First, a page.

Prosecuting and punishing protesters: a hard bargain

Felicity Graham
Claire O'Neill

The history of progress in Australia – for the rights of Aboriginal people, women, asylum seekers and refugees, and the LGBTQ community, against racism, for peace, and for protection of the environment – demonstrates the crucial role that public protest, including civil disobedience, has played in creating social change and reform. All of these movements have been spurred on throughout the arc of history by prototypical political demonstrations where roads or other public spaces were occupied, including in defiance of laws and police directions.

Progress is usually hard-fought. As Clive Hamilton wrote in his seminal work What Do We Want: The Story of Protest in Australia: ‘Progress does not just happen, as if we are magnetically drawn towards some social utopia. It occurs because a few individuals begin to demand change. They must suffer, because those opposed to change are more powerful… as the demands become more insistent and the movement grows, the authorities may respond with draconian laws, imprisonment and beatings’.1

On 13 April 2022, four protesters parked two trucks in a lane on the Harbour Bridge in morning peak hour as part of an environmental protest against climate inaction ahead of the federal election. Two of them sat in front of the trucks and glued their hands to the road. Two of them climbed on top of the second truck and let off orange smoke distress signal flares. They livestreamed their action saying, ‘I can tell you, we don’t want to do what we are having to do today. It’s unpleasant, it’s painful, but unfortunately it has to be done because we are not getting the action that’s required. We need everyone who’s watching this to start acting as well. We need you to get out and say ‘Help! There is a climate emergency.’… None of us want to be here and doing this, but there’s no other way we can make the point. We’re desperate to make the point. We really need to do something urgently.… And I apologise on behalf of Fireproof Australia, for the inconvenience we are causing to Sydney motorists at the moment here on the Harbour Bridge, but there’s not much we can do. We’ve got to ask them to put up with this. Like they’re putting up with the dramatic problems [caused] by climate change.’ They were arrested and variously charged with offences, including entering the Sydney Harbour Bridge and seriously disrupting or obstructing vehicles attempting to use the bridge, contrary to s 144G(1)(b) Roads Act 1993 (NSW) which has a maximum penalty of a fine of $22,000 or imprisonment for 2 years or both. Police investigators drafted the ‘Facts Sheet’ which included in each case the statement that ‘the imposition on traffic prevented an ambulance responding to an emergency under lights and sirens as it was unable to navigate through the increased heavy traffic. This imposition to a critical emergency has the potential implication of loss of life.’ This was false in its entirety. There was no ambulance.

Rocco Fazzari

The protesters were refused bail by police, held overnight in custody, including expressly on the basis that the nature and seriousness of the offences on account of the obstruction of an ambulance warranted bail being refused. Consequently they were transferred into Corrective Services custody and strip searched. Police also required the protesters to undergo forensic procedures to obtain their DNA, including by force, despite their identities being known and their actions being squarely captured on video. Once released on bail by the court they faced stringent bail conditions, including house arrest, place restrictions, and broad non association restrictions prohibiting contact with other members of their political group concerned about the climate crisis.

In June 2022, the officer-in-charge signed a statement stating in clear terms that the protesters’ actions had blocked an ambulance from accessing the bridge and that his inquiries had demonstrated that. But they did not. The document he attached purportedly in support demonstrated that there was no ambulance. The true state of affairs was not conceded by police until it was too late for some.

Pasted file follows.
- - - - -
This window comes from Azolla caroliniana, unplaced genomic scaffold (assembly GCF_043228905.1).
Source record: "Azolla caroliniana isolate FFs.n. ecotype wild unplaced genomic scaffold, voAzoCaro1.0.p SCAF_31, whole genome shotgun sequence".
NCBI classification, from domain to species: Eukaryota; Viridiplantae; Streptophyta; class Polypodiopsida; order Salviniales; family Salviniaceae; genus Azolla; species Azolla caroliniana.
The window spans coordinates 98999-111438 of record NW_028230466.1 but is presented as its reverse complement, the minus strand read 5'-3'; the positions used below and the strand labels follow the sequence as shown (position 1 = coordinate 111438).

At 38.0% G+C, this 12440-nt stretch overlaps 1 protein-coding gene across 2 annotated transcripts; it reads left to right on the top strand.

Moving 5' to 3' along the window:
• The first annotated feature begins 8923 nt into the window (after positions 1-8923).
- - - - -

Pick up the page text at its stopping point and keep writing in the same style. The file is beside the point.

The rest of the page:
The protesters all pleaded guilty to at least one charge in the Local Court. Two of them– Mr Jay Larbalestier and Ms Violet Coco – were sentenced on the basis of the false fact that the imposition on traffic prevented an ambulance responding to an emergency. Mr Larbalestier spent four days in custody and 42 days on house arrest before being sentenced by Magistrate Daniel Covington in July 2022 to a term of imprisonment for eight months to be served by way of an intensive corrections order, with 99 hours of community service and a fine of $1500. On strict bail conditions, Ms Coco had been in quasi-custody for almost three months by the time of sentence. Magistrate Alison Hawkins sentenced Ms Coco to an aggregate sentence of imprisonment for 15 months with a non-parole period of eight months and a fine of $2500. In sentencing Ms Coco, her Honour stated, ‘You have deliberately engaged in a form of protest designed and coordinated to cause maximum disruption to the community. There needs to be, in sentencing you for these offences, a significant element of deterrence to both you and others like you who would seek to pursue your political ends by causing the most significant level of disruption to the community that you can. … You knew this was illegal. You knew you would be arrested. … But what you have failed to take into account in the actions of stopping people going about their everyday life, is other people’s mental health concerns, or other people’s health and safety. You have halted an ambulance under lights and siren. What about the person in there? What about that person and their family? What are they to think of you and your cause? In fact, you do damage to your cause when you do childish stunts and dangerous stunts like this. It angers the community and rightfully so. … Your actions deserve condemnation from not only the courts but the community because by illegally protesting in the manner you have done in the deliberate and planned manner to gain maximum exposure while livestreaming and while putting off a flare, you caused a significant level of distress to the community which ultimately would undermine whatever cause that you are hoping to pursue in that end. So the principles of deterrence loom large in relation to this.’ Ms Coco immediately filed an appeal against the severity of the sentence to the District Court, however her Honour refused bail on the appeal, and she remained in prison until she was subsequently granted bail by the District Court 12 days later.